1) WORSHIP. When people don’t have to worry about unfamiliar words or how to fit the words to the music, it’s much easier to make those words their own prayer. And so, rather than being a limiting constriction, singing the liturgy actually allows a freedom in worship. Looking out from the Communion Table I’ve noticed more and more that, as people have become more and more familiar with this simple song over the last few months, the assembly has been filled with a freedom and joy in worship around the Table. And the joy is coming from the Gospel, as we sing of God giving us what we could never earn or deserve by His grace in Jesus.

2) CATECHESIS. When we repeat the same Gospel-words over and over again each week, that Gospel truth is more and more rooted in our thinking. We live in a transient age. Fewer and fewer people work Monday to Friday, nine to five, and so it’s harder to get people together during the week to teach the faith. It’s even hard to get people together every Sunday for systematic Bible teaching. (In my church 80% of the working adults regularly have to work shifts on Sundays.) Yet, the culture around us is constantly catechising us all with its own values, even through such ubiquitous things as the songs we hear over and over again on the radio. 

But the liturgy fights back because it not only helps us to praise, but also helps to teach us the faith. I reckon it’s quite hard to repeat ‘Dying, You destroyed our death; Rising, You restored our life; Lord Jesus come in glory!’ Lord’s Day after Lord’s Day, month after month, year after year, without the centrality of Christ’s death and resurrection and the hope of His return being rooted in your thinking. Singing the Prayer of Humble access over and over again reminds us again and again that salvation is not of anything in us, but purely of God’s grace to us in Jesus. As we regularly recite the Creed together, it reinforces our understanding of who God is, freeing us from worldly ideas of God by pointing us again and again to the Triune God of Scripture, and freeing us from worldly and unscriptural views of salvation (things like prosperity theology, which alas, are all too common in the evangelical/Pentecostal world) by pointing us again and again to a faith which is rooted in the Incarnation of Christ. 

3) EVANGELISM. When non-Christians come to church we want them to hear the Gospel. And hopefully they will in the preaching. But I’m sure anyone who’s spent a lot of time in a Pentecostal church will have to admit that that’s not always the case. Once I was involved in a discussion group on what would put you off inviting your friends to church. Although it came as a surprise to some of the older members of the group, I ventured the suggestion that uncertainty that people would hear the gospel on any given week would be a major factor. The other younger members of the group all agreed – we’d all just experienced too many Sundays of not knowing what was coming next, and not in a good way. If the Gospel isn’t always central, it gets to a point where you’re convinced that the Sunday you bring your friends the sermon’s going to be about marching on to victory, or taking the land, or spiritual warfare against territorial spirits (yes, I did indeed grow up in the 90s, and no, my church wasn’t actually that bad, and thankfully most of that’s long been left behind, but I’m sure there are modern day equivalent Pentecostal/charismatic hobby horses out there).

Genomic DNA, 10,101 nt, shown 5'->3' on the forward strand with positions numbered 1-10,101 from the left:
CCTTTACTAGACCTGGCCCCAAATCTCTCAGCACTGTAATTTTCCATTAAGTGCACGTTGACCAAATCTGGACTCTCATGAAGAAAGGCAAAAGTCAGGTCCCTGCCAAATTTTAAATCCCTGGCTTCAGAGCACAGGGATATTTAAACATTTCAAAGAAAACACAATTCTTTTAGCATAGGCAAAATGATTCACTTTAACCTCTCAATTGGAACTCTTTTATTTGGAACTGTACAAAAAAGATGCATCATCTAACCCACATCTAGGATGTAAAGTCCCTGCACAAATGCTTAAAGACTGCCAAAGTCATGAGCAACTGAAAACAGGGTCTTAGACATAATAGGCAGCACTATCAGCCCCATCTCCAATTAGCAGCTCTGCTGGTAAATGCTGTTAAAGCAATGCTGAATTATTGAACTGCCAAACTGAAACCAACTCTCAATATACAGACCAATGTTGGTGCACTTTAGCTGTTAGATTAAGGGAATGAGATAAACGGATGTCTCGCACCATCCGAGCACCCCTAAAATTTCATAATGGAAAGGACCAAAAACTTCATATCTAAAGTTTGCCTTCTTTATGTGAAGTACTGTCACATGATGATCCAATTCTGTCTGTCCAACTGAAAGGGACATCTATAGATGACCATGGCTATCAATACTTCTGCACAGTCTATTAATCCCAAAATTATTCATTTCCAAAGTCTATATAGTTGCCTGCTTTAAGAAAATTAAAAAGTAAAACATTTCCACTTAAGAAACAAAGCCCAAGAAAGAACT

And the same thing’s true more often than you might expect in evangelical churches too – I’ll never forget one Sunday morning at university when the church was packed with non-Christians for a baptismal service, only for them to be treated to a sermon on the qualifications of deacons! We want non-Christians to hear the gospel in church, but sadly, sometimes our preaching lets us down.

But, the liturgy should proclaim the gospel even when we somehow forget to in our sermons. Even if I go off the rails on Sunday morning, my congregation will still hear of the death and resurrection of Jesus and of the great grace of God, because we’ll speak of them to one another in the liturgy. And they’ll hear of sin, repentance, and forgiveness as we examine ourselves and confess before the Lord’s Supper. And they’ll hear of salvation through the broken body and shed blood of Christ as the minister pronounces Christ’s own words at the Table.

And, any non-believers who come along regularly, regularly hear the gospel, not only in the sermon, but also in a short, sharp, memorable form that they repeat along with the rest of us week after week: Dying, You destroyed our death; Rising, You restored our life; Lord Jesus, come in glory!

So, there you go, liturgy isn’t something bad and scary. The liturgy’s there to point us to the Good News of Jesus Christ. It helps free us in worship. It helps teach us the fundamentals of the faith. And it helps us evangelise our friends and neighbours as we bring them along to church.